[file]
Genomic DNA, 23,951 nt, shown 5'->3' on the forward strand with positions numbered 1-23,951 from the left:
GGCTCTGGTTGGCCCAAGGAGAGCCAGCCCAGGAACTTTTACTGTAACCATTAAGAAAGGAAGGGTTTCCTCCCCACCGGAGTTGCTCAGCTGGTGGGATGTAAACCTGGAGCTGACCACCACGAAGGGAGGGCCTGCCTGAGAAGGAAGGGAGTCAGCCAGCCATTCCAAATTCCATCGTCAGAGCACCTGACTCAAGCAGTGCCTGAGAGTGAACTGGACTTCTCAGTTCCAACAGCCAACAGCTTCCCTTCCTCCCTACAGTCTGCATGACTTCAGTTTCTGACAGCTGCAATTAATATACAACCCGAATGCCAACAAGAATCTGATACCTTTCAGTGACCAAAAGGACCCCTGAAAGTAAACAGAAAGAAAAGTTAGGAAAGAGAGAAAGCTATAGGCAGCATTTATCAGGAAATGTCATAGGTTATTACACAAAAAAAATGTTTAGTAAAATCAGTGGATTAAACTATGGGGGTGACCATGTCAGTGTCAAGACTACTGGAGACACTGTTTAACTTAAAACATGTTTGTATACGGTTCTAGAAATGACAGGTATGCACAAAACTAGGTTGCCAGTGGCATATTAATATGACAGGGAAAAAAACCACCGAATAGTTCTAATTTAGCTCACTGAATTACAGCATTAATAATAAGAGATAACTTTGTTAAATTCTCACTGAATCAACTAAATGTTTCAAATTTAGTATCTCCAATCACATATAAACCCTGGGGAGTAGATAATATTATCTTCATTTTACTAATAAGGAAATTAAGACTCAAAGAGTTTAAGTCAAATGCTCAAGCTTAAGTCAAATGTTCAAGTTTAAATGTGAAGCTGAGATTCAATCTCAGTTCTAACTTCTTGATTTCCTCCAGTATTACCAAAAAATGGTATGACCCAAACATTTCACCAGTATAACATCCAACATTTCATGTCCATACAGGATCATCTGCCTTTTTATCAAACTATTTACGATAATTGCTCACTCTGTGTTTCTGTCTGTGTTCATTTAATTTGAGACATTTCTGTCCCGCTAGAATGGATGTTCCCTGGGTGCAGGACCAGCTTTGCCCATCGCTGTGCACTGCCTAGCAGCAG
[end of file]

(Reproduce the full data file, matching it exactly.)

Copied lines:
Genomic DNA, 23,951 nt, shown 5'->3' on the forward strand with positions numbered 1-23,951 from the left:
GGCTCTGGTTGGCCCAAGGAGAGCCAGCCCAGGAACTTTTACTGTAACCATTAAGAAAGGAAGGGTTTCCTCCCCACCGGAGTTGCTCAGCTGGTGGGATGTAAACCTGGAGCTGACCACCACGAAGGGAGGGCCTGCCTGAGAAGGAAGGGAGTCAGCCAGCCATTCCAAATTCCATCGTCAGAGCACCTGACTCAAGCAGTGCCTGAGAGTGAACTGGACTTCTCAGTTCCAACAGCCAACAGCTTCCCTTCCTCCCTACAGTCTGCATGACTTCAGTTTCTGACAGCTGCAATTAATATACAACCCGAATGCCAACAAGAATCTGATACCTTTCAGTGACCAAAAGGACCCCTGAAAGTAAACAGAAAGAAAAGTTAGGAAAGAGAGAAAGCTATAGGCAGCATTTATCAGGAAATGTCATAGGTTATTACACAAAAAAAATGTTTAGTAAAATCAGTGGATTAAACTATGGGGGTGACCATGTCAGTGTCAAGACTACTGGAGACACTGTTTAACTTAAAACATGTTTGTATACGGTTCTAGAAATGACAGGTATGCACAAAACTAGGTTGCCAGTGGCATATTAATATGACAGGGAAAAAAACCACCGAATAGTTCTAATTTAGCTCACTGAATTACAGCATTAATAATAAGAGATAACTTTGTTAAATTCTCACTGAATCAACTAAATGTTTCAAATTTAGTATCTCCAATCACATATAAACCCTGGGGAGTAGATAATATTATCTTCATTTTACTAATAAGGAAATTAAGACTCAAAGAGTTTAAGTCAAATGCTCAAGCTTAAGTCAAATGTTCAAGTTTAAATGTGAAGCTGAGATTCAATCTCAGTTCTAACTTCTTGATTTCCTCCAGTATTACCAAAAAATGGTATGACCCAAACATTTCACCAGTATAACATCCAACATTTCATGTCCATACAGGATCATCTGCCTTTTTATCAAACTATTTACGATAATTGCTCACTCTGTGTTTCTGTCTGTGTTCATTTAATTTGAGACATTTCTGTCCCGCTAGAATGGATGTTCCCTGGGTGCAGGACCAGCTTTGCCCATCGCTGTGCACTGCCTAGCAGCAG